For example, when wiring up app bar buttons in the book’s Here My Am! examples, you’ll see this code:
var appbar = document.getElementById(“appbar”).winControl;
The use of .bind also appears in other contexts, again from Here My Am!:
var image = document.getElementById(“photo”);
So what’s happening here? Let’s take a step back and talk about the this keyword more generally.
this is an intrinsic variable that typically refers to the current object context on which a method is called. For example, if I have an object named obj1 and I call its obj1.doSomething method, then this inside doSomething will refer to obj1.
If I just have a global function, on the other hand, this in that context will typically be the same as window (the global context).
As a result, if you do something like document.getElementById(“myButton”, obj1.eventHandler) then the function will be called, all right, but the this object within that handler will contain the global context (window) and not obj1.
The bind method solves this problem. By calling it you say, “here’s the object context through which I want this method called,” which is to say, “make this refer to a particular object when you call the method.” So if you document.getElementById(“myButton”, obj1.eventHandler.bind(obj1)) then the this object within eventHandler will, in fact, be set to obj1.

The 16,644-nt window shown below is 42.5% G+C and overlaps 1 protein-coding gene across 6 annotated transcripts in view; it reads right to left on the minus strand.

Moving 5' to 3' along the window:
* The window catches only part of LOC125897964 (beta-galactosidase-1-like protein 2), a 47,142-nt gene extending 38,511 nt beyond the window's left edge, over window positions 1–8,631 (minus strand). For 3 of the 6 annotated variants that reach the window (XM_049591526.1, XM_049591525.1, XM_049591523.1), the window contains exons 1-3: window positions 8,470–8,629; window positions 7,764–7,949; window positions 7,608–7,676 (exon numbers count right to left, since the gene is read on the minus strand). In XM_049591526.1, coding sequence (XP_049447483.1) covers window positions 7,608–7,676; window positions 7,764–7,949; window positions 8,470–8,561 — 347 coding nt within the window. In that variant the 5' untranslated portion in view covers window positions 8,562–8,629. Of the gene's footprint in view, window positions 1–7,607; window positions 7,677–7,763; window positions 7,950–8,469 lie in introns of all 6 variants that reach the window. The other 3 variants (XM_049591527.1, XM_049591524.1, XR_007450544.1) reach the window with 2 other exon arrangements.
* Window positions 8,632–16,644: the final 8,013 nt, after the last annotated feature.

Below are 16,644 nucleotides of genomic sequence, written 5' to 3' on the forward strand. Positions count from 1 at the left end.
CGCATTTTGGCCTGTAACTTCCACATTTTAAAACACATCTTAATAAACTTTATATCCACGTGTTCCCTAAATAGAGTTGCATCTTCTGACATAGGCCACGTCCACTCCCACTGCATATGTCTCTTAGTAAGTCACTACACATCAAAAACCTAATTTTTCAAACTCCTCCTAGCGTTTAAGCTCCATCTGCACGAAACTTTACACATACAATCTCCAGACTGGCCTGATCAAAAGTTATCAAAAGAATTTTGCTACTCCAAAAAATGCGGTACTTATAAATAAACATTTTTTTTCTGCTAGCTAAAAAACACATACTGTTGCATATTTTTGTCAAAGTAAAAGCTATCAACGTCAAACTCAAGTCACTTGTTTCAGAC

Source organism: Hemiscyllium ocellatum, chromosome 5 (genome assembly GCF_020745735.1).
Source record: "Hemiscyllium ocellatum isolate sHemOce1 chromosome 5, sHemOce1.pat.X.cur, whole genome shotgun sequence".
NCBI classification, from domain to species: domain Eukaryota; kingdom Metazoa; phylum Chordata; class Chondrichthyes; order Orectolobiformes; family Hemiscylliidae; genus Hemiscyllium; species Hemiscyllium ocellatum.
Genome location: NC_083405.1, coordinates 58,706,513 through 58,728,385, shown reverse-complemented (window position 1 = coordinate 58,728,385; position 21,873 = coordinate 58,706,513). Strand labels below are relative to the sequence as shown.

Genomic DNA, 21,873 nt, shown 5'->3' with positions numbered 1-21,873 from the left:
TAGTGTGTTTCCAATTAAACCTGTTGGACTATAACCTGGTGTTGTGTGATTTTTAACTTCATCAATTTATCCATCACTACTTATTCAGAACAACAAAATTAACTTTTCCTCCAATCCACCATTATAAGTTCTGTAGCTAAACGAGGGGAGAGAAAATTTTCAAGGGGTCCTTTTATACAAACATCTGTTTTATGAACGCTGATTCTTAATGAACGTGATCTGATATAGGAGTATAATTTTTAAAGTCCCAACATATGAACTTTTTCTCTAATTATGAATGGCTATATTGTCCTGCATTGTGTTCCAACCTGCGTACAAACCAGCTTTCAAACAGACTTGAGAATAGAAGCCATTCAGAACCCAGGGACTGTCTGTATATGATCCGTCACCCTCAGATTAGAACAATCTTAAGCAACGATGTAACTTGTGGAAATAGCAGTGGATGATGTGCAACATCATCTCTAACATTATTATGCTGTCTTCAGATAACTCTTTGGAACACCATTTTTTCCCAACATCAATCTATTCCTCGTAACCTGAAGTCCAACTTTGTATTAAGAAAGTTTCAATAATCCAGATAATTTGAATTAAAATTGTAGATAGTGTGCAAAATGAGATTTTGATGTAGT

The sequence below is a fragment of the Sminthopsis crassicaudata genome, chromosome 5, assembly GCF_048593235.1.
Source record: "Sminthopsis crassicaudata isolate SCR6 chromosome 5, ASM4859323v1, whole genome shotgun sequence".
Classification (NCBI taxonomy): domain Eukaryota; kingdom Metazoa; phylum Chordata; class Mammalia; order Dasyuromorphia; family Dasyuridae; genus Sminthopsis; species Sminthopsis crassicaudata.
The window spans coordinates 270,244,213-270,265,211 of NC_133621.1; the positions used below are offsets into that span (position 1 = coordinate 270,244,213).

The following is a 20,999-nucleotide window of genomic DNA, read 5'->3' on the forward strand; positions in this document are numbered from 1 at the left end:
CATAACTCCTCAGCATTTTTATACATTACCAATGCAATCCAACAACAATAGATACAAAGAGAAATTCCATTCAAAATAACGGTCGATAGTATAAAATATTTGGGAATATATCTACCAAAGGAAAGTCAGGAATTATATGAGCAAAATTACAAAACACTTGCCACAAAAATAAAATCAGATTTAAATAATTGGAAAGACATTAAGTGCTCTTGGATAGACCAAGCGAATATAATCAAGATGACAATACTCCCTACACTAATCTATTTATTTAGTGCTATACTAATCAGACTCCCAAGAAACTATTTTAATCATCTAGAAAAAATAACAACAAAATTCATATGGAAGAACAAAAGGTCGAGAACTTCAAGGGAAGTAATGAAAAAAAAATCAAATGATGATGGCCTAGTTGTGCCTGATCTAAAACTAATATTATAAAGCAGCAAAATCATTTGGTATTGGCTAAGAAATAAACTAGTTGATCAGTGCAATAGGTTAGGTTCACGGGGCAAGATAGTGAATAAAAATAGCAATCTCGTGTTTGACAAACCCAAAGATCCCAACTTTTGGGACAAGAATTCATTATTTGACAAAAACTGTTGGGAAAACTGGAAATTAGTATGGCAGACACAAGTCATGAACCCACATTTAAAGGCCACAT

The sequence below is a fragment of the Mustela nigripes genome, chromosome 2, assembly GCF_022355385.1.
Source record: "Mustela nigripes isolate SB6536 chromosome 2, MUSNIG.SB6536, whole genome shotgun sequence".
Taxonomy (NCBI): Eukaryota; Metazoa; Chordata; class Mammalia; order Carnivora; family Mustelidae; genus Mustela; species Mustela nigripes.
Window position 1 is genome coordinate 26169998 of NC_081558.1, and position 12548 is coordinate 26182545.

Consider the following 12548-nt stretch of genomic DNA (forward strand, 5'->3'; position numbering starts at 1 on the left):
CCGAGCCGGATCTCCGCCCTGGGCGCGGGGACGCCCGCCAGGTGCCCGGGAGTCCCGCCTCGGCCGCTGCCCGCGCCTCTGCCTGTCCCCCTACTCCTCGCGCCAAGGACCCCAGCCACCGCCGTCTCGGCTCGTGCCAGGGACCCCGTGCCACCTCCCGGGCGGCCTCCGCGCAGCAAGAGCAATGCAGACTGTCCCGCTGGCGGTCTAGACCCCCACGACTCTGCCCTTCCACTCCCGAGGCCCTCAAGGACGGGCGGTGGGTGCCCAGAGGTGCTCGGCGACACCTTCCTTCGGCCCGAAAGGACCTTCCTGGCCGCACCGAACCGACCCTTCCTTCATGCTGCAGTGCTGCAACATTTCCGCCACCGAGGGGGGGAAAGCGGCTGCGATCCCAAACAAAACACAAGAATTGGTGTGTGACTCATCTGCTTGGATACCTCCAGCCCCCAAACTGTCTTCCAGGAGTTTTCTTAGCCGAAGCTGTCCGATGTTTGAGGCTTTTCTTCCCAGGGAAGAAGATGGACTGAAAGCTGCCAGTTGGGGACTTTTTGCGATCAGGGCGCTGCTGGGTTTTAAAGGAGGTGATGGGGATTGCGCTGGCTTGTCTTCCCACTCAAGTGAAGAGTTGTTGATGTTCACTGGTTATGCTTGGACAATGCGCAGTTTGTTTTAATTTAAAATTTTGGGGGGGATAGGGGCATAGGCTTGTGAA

When you see the this.<event>.bind(this) syntax then, you’re just seeing an object wire one of its own methods up as an event handler and making sure that this will remain the same in the event handler.
So in the Here My Am! examples above, the event handler for the app bar buttons exist as part of the page control where this code appears. The this variable thus points to that page control object, so when the events are triggered, the handlers like tryRefresh, defined in that same page control, will have their this values set to the page control as we want.
In the second example, capturePhoto.bind(image), what we’re doing instead is making sure that the specific image element that was tapped shows up as the this object within the capturePhoto function. There are other ways to do this (getting the originating element for the event, for example), but using .bind here works nicely.